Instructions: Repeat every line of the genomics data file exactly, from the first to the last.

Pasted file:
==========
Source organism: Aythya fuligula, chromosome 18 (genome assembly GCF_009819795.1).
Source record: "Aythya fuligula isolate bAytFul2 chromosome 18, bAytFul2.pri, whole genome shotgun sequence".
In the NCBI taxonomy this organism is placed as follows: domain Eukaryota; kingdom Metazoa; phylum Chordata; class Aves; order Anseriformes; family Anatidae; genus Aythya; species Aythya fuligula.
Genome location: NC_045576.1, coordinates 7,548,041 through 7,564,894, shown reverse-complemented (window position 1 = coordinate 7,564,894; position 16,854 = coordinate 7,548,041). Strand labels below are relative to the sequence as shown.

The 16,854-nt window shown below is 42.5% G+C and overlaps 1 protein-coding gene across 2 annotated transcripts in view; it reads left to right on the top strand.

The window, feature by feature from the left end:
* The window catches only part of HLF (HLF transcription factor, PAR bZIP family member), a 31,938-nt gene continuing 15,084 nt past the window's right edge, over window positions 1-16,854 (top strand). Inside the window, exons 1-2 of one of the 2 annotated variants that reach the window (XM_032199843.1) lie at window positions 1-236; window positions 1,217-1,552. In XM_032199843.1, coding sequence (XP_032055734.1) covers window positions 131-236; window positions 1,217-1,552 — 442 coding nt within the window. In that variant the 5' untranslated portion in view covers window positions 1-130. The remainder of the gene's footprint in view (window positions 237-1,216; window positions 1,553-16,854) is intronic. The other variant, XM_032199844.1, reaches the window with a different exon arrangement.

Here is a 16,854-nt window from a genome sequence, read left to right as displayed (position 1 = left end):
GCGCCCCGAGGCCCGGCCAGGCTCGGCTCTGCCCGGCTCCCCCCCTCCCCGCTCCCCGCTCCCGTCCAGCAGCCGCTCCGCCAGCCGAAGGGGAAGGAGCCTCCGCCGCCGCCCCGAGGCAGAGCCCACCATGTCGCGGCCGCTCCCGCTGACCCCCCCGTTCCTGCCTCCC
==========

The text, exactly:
Source organism: Aythya fuligula, chromosome 18 (genome assembly GCF_009819795.1).
Source record: "Aythya fuligula isolate bAytFul2 chromosome 18, bAytFul2.pri, whole genome shotgun sequence".
In the NCBI taxonomy this organism is placed as follows: domain Eukaryota; kingdom Metazoa; phylum Chordata; class Aves; order Anseriformes; family Anatidae; genus Aythya; species Aythya fuligula.
Genome location: NC_045576.1, coordinates 7,548,041 through 7,564,894, shown reverse-complemented (window position 1 = coordinate 7,564,894; position 16,854 = coordinate 7,548,041). Strand labels below are relative to the sequence as shown.

The 16,854-nt window shown below is 42.5% G+C and overlaps 1 protein-coding gene across 2 annotated transcripts in view; it reads left to right on the top strand.

The window, feature by feature from the left end:
* The window catches only part of HLF (HLF transcription factor, PAR bZIP family member), a 31,938-nt gene continuing 15,084 nt past the window's right edge, over window positions 1-16,854 (top strand). Inside the window, exons 1-2 of one of the 2 annotated variants that reach the window (XM_032199843.1) lie at window positions 1-236; window positions 1,217-1,552. In XM_032199843.1, coding sequence (XP_032055734.1) covers window positions 131-236; window positions 1,217-1,552 — 442 coding nt within the window. In that variant the 5' untranslated portion in view covers window positions 1-130. The remainder of the gene's footprint in view (window positions 237-1,216; window positions 1,553-16,854) is intronic. The other variant, XM_032199844.1, reaches the window with a different exon arrangement.

Here is a 16,854-nt window from a genome sequence, read left to right as displayed (position 1 = left end):
GCGCCCCGAGGCCCGGCCAGGCTCGGCTCTGCCCGGCTCCCCCCCTCCCCGCTCCCCGCTCCCGTCCAGCAGCCGCTCCGCCAGCCGAAGGGGAAGGAGCCTCCGCCGCCGCCCCGAGGCAGAGCCCACCATGTCGCGGCCGCTCCCGCTGACCCCCCCGTTCCTGCCTCCC